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Entries in Pig Pickin' (2)


Crispy Pig Skin

I'm not talking about the pig skins that you can pick up at any gas station south of the mason-dixon line.  I'm talking about pulling the skin off of a pig that has been pit-cooked long and slow and basted with my mommy's BBQ sauce.  The skin is crispy - so crispy, that it's almost fragile.  I usually burn my fingers as I'm trying to find a piece loose enough to pull away from the pig.  I score big-time when the piece I pull still has an oh-so-thin layer of juicy fat attached to the underside. Oh my gosh!!  My mouth waters just thinking of it!  Biting into the skin with your top teeth makes the skin crackle and crumble and then you sink your teeth into the glossy smooth layer of the juicy fat.  I cannot even begin to describe the delightful taste.  I can only tell you to seek out a pig pickin' in the Southern territory - these people know how to cook a pig!

This past Saturday night my parents hosted an intimate little hoe-down in the field behind the house.  We sat outside all day, tending the fire, ensuring that the pig had an even heat.  My mom made her infamous BBQ slaw (it's RED people) and her spicy Lexington-style BBQ sauce (the BBQ sauce is so good that MB and I stand around a jar and drink it straight from the jar!).  As I mentioned, this was a small affair.  It was a spur-of-the-moment cookout since we are having 70 degree weather in mid-November (yes please!!)!  No band...no huge tables laden with food.  Instead, it was a couple of tables haphazardly set up, mason jars filled with roses by my sister (the artistic one), fire pits for warmth and smores after the sun went down, and people pulling their own pig.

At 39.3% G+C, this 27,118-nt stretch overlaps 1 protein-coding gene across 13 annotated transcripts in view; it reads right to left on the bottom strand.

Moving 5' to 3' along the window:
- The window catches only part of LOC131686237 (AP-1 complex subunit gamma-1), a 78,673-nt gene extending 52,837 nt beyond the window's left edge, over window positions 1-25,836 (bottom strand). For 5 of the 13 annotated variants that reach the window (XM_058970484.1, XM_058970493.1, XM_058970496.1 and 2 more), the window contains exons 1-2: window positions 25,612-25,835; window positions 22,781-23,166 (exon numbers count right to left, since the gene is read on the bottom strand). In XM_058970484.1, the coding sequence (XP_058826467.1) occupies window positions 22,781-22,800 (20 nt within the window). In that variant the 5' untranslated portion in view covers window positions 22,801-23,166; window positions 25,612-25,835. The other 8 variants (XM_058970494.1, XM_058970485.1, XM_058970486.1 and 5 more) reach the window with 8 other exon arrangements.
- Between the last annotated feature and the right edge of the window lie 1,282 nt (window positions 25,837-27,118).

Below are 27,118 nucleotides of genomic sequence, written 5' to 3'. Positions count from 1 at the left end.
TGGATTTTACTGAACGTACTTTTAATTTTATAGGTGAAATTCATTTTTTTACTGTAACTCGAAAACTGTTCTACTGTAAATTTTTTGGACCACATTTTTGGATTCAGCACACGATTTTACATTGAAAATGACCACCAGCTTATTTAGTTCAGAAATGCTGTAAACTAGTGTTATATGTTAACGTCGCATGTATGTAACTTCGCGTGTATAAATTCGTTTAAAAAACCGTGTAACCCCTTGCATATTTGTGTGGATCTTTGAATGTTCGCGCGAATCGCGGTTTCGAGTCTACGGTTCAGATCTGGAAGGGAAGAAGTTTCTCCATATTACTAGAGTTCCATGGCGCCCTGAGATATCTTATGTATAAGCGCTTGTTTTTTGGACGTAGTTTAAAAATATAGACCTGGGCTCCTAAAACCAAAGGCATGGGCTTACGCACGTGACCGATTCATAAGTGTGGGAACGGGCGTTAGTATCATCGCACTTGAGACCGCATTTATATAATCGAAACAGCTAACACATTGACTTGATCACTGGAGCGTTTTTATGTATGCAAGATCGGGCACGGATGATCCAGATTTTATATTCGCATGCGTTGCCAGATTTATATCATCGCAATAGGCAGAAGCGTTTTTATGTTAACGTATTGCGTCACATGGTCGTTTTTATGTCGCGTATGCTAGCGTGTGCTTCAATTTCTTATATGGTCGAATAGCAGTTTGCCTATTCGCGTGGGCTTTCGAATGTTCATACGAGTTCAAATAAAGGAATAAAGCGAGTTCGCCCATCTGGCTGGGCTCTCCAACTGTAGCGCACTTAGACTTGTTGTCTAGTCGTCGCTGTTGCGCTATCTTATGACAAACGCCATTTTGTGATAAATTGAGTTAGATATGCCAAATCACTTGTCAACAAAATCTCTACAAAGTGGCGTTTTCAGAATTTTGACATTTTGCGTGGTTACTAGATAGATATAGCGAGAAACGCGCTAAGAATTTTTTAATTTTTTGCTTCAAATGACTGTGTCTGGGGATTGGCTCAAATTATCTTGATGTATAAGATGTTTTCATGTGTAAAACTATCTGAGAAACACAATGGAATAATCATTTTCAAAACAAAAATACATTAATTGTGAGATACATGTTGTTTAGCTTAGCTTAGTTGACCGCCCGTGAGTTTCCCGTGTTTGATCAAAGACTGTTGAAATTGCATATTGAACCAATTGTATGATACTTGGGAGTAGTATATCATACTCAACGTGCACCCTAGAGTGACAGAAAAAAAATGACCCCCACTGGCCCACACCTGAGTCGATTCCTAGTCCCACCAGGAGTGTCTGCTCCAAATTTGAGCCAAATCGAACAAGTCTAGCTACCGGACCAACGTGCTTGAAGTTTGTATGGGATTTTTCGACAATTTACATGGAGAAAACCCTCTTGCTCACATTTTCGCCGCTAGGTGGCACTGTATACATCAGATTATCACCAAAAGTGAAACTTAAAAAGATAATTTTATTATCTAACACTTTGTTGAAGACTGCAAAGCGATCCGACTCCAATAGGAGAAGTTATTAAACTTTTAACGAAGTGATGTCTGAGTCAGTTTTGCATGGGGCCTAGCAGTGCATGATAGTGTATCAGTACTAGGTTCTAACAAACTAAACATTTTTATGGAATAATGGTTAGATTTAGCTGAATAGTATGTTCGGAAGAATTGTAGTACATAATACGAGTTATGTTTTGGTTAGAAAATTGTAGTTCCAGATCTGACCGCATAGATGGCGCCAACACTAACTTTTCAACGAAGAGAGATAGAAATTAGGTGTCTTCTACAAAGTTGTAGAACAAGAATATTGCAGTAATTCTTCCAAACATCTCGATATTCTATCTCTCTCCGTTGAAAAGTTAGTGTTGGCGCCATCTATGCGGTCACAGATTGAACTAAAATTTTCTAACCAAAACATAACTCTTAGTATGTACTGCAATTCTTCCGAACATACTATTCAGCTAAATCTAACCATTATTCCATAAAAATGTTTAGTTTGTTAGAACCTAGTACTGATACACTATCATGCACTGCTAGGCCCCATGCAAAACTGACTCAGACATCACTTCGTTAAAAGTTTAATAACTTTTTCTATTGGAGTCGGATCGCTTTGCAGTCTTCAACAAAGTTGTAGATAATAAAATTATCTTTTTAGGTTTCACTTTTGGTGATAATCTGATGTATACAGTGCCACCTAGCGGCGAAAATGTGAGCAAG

I think we all agreed - this was the best pig-pickin' we've hosted:  my mommy didn't freak out because something wasn't perfect, no band to set up, no huge platters of food because some of those invited did not RSVP, thus, leaving us with loads of extra food (this is my pet peeve).  Well.... not really.   I think my number one pet peeve has always been that my parents work so hard to create a great atmosphere and pig pickin' and then people show up with a dessert that they purchased from the local grocery store or Walmart!  Seriously people - would it kill you to take the time to personally make a dessert??? Little secret - no one eats these desserts because everyone eats the HOMEMADE dessert and then the person that brought the nasty dessert doesn't even take it home so it winds up in the trash! The person that brought the dessert could have at least eaten it or taken it home!  Seriously!!!  But none of that this year, no issues were had this Saturday night - we had a fantastic time!  No one rushed away and we had great story tellings around the fire....not to mention the s'mores!

The burn barrel used for making coals to cook the pig

The pig being bastedThe fire pit for making s'mores!


A Southern Tradition

This past weekend, my parents took part in a Southern tradition.  Actually, it has become an annual Hunt family tradition.  My parents throw a pig pickin', where many family and friends join in the celebration of the pig and eat some really good barbeque.  

Now, I have friends and co-workers from the northern states.  Often times, I hear them using 'certain' words in an incorrect form - especially, now that they live in the southern states. ;)  I feign mock horror as one such co-worker often comes into work on Monday mornings discussing how he barbequed over the weekend.  Friends...a little lesson in Southern culture.  In North Carolina, barbeque is a noun - pork, to be specific, that has been pit cooked, long and slow, most likely over hickory wood.  Grilling (a verb) is the use of a gas or charcoal grill apparatus that my co-worker is using to grill his steaks, hamburgers, and chicken.  Barbeque is also known as Bar-B-Q, BBQ, or Bar-B-Que.  Now that we have that straight, let's talk about the pig pickin' (an event)!